Gita Gopinath, first deputy managing director of the International Monetary Fund (IMF), has warned of a gradual decrease of the dominance of the US dollar in the world financial systems after the unprecedented financial sanctions imposed on Russia after its incursion in Ukraine.
The sanctions, from restrictions on Russian banks to measures targeting its economy, imposed by Western nations, could cause a more fragmented international monetary system.
“The dollar would remain the major global currency even in that landscape, but fragmentation at a smaller level is certainly quite possible,” Gopinath told the Financial Times.
“We are already seeing that, with some countries renegotiating the currency in which they get paid for trade,” she added.
Ahead of sweeping Western sanctions, Russian President Vladimir Putin said on Thursday that he had signed a decree saying foreign buyers must pay in roubles for Russian gas from April 1.
The contracts would be halted if these payments were not made.
“In order to purchase Russian natural gas, they must open rouble accounts in Russian banks. It is from these accounts that payments will be made for gas delivered, starting from tomorrow,” Putin said.
“If such payments are not made, we will consider this a default on the part of buyers, with all the ensuing consequences. Nobody sells us anything for free, and we are not going to do charity either — that is, existing contracts will be stopped.”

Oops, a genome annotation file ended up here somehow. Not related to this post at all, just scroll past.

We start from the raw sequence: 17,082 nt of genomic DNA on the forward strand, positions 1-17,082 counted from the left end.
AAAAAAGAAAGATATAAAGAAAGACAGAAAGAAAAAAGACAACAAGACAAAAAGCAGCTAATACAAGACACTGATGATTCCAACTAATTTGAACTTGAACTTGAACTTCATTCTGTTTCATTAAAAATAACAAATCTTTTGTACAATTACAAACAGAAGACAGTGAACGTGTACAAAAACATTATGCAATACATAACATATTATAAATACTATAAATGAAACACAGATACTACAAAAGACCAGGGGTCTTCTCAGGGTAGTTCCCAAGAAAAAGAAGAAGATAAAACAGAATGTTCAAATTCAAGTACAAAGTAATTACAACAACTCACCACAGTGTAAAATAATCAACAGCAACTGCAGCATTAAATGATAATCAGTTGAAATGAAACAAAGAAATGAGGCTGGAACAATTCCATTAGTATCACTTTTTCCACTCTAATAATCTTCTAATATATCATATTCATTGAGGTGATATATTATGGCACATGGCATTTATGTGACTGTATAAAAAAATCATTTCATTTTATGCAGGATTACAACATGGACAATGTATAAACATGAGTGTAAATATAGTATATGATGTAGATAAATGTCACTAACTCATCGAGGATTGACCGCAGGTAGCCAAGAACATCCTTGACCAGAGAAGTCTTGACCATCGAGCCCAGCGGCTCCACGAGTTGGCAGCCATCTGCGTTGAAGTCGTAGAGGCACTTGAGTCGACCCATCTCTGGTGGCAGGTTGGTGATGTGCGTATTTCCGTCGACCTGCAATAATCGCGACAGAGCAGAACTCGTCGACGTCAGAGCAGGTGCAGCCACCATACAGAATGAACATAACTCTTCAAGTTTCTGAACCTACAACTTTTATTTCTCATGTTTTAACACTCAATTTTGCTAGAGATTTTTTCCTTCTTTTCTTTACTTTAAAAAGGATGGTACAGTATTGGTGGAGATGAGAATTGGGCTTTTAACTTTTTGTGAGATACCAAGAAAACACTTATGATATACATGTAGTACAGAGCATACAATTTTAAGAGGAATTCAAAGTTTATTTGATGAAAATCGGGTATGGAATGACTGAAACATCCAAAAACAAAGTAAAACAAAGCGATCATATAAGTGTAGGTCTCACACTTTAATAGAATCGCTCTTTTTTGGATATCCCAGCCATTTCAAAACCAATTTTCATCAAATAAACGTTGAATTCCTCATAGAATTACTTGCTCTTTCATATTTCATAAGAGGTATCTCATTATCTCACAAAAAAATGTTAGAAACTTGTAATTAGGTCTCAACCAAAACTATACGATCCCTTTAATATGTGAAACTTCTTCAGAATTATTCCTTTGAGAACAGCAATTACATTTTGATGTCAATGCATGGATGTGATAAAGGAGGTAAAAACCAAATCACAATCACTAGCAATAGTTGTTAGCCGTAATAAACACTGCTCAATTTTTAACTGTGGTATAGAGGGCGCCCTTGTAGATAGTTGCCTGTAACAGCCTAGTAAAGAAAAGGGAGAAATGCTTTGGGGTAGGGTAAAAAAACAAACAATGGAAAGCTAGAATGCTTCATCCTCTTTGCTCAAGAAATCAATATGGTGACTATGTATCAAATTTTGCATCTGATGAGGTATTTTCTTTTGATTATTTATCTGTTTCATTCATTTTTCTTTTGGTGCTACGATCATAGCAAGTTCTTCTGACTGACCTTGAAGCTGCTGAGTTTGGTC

The decision is the last step of Russia’s long campaign to reduce its dependence on the dollar.
Although the US currency has an outsized role in global markets, its dominance has been gradually decreasing in the last two decades.
According to a recent IMF report on dollar dominance in global markets, “the share of reserves held in US dollars by central banks has dropped by 12 percentage points since the turn of the century, from 71 percent in 1999 to 59 percent in 2021.”
The decline of US dollar dominance is not the result of reserve accumulation by a small number of large reserve holders with a preference for non-dollar currencies.
Rather, the IMF sees the active portfolio diversification by central bank reserve managers as the main reason for this decline.
The share of nontraditional reserve currencies, defined as currencies other than the US dollar, euro, Japanese yen and British pound sterling, rose from negligible levels at the turn of the century to roughly $1.2 trillion and 10 percent of total identified reserves in 2021